The ER-GMLRS itself should not cost very different from the current GMLRS which is also guided. Modifications add a tail control section and slightly enlarge the motor and don't really tinker around with the most expensive components such as guidance.

As I have said before in the US thread, these products will be capability enhancements and not capability replacements. You won't use the type of shell unless you have that need just like currently, you do not use a PGK if a dumb round would do (provided logistical constraints are not relevant) and you won't use Excalibur if PGK will do. This is why you procure all three and not use one to replace all. But yes, the US needs are very unique given the expeditionary environment of deployment and the fact that it will likely be at a numerical disadvantage against most peer adversaries in case of a conflict. This does not apply to the same degree for others.

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Re: Artillery: News & Discussion

Postby ramana » 23 Oct 2018 01:33

Indranil and nam et al, think in Indian terms.
What is feasible:
India has Dhanush 45 cal, Sarang M-46 upgrade with 45 cal and ATAGS 52 cal, K-9 with 52 Cal, and M-777 with 39 cal.
All fire the M-107 and the ERFA BB/BT shells.
Looking at the user trials looks like ERFA BB/BT shells are the preferred ones.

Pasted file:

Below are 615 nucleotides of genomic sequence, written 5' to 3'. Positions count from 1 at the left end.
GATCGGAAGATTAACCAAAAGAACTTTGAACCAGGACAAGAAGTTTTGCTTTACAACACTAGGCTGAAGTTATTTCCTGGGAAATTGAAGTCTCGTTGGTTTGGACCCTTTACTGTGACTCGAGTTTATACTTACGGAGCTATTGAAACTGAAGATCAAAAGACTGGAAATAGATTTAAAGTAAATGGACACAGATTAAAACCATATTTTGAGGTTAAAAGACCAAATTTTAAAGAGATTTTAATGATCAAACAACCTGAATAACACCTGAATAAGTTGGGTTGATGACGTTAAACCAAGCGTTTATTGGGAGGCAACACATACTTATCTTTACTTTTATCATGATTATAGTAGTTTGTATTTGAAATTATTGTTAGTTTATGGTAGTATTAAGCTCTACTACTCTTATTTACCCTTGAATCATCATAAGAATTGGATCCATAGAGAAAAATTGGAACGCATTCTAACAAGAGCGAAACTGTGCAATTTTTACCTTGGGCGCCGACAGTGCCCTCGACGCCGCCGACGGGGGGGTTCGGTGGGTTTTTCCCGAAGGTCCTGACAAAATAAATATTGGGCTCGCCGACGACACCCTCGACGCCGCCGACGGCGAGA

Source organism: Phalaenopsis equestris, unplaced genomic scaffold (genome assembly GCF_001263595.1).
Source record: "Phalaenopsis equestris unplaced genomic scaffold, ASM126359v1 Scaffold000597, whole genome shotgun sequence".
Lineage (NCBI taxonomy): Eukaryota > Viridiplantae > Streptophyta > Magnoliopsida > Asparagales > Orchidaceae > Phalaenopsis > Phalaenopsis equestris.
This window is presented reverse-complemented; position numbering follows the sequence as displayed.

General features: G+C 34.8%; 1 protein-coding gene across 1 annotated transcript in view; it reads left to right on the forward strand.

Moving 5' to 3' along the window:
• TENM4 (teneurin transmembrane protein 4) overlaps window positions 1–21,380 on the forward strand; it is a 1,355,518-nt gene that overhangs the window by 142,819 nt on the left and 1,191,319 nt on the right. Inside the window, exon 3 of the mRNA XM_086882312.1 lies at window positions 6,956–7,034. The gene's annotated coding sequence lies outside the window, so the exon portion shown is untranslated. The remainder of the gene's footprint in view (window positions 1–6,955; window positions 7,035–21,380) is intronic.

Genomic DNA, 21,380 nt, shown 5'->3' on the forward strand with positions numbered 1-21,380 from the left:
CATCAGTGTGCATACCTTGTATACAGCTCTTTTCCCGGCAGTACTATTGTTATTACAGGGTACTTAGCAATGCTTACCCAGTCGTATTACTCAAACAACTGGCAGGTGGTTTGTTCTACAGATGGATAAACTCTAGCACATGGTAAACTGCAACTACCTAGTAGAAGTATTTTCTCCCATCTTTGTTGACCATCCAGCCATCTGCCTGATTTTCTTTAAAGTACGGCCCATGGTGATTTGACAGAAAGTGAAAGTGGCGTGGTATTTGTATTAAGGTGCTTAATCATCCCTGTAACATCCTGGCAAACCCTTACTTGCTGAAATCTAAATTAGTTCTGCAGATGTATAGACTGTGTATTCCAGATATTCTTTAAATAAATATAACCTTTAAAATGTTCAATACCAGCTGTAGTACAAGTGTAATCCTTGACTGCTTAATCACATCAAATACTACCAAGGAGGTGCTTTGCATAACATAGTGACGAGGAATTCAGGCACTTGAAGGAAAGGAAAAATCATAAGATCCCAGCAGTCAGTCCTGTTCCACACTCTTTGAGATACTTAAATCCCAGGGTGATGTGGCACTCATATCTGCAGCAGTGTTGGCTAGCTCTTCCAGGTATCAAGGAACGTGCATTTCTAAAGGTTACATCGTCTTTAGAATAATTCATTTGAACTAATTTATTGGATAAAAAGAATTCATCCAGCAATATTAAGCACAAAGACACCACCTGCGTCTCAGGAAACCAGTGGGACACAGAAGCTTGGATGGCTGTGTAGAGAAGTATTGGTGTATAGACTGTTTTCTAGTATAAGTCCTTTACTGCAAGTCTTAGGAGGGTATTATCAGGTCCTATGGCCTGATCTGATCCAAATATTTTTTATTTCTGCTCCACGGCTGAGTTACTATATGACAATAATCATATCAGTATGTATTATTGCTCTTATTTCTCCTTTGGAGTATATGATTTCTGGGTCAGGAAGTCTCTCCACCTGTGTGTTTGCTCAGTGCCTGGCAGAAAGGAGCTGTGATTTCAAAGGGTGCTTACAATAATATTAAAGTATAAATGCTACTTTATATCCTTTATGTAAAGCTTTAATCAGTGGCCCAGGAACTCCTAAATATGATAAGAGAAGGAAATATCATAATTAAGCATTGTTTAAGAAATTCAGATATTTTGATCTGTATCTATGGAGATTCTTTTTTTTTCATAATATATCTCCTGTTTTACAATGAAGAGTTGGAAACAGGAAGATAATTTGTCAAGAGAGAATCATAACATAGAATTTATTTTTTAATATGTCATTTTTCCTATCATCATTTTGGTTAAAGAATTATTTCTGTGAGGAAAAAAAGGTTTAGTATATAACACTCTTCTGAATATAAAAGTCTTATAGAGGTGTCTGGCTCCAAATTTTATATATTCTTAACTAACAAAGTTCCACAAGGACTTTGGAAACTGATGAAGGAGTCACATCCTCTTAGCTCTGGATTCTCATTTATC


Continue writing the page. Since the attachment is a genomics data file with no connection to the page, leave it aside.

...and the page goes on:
Of these the ATAGS has max range and M-777 and Bofors the least range.

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Re: Artillery: News & Discussion

Postby fanne » 23 Oct 2018 06:18

How about this, a super gun (likes of Gun of Navarone, though lesser caliber) that can fire PRECISOULY at 90 KM or 120 KM, placed say 45 KM inside border (reverse slope, in caves etc. and all that), in AP, Sikkim and JK can plummet any PLA or TSPAF movement (which will be against restricted mountain access (almost most of them mapped beforehand)). This can stop rapid advancement of troops, buildup against attacj, stop/slow advancement and breakthrough). Being 45 KM inside border (and reaching 45 to 75 KM inside enemy territory) it will be unit too far. Yes rounds etc. will be very expensive, but very very effective. It will need deep intel, space and airborne recce capability (which current tech can provide, UAV, satellites (micro-satellites - have cheap and 100s of them orbiting, that provide almost constant observation over area), special forces on known way points). This could be a deal braker in mountainous region. E.g. Sikkim being at best 220 Km, one gun (you will have a battery of it) can cover almost 50 KM, 5 guns can cover whole of Sikkim. A unit of 10 guns each, i.e. 50 of these can disrupt PLAAF movement. A vertical dive round can do wonders in narrow passes, covered with tall mountains on both side, but a narrow strip of path, a big round falling direct overhead can make a mincemeat of anything.

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Re: Artillery: News & Discussion

Postby Singha » 23 Oct 2018 06:33

We need to build up numbers as priority1

Development of such er rounds will take another decade from where we are today. We do not have elo drones like sentinel nor low earth mass of satellites or jstars for target location deep behind the lines on mobile targets in real time. That hole meeds filling first . Gun is just one part of story

Massa has everything but the er shell so they can do this fast

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Re: Artillery: News & Discussion

Postby sohamn » 23 Oct 2018 11:12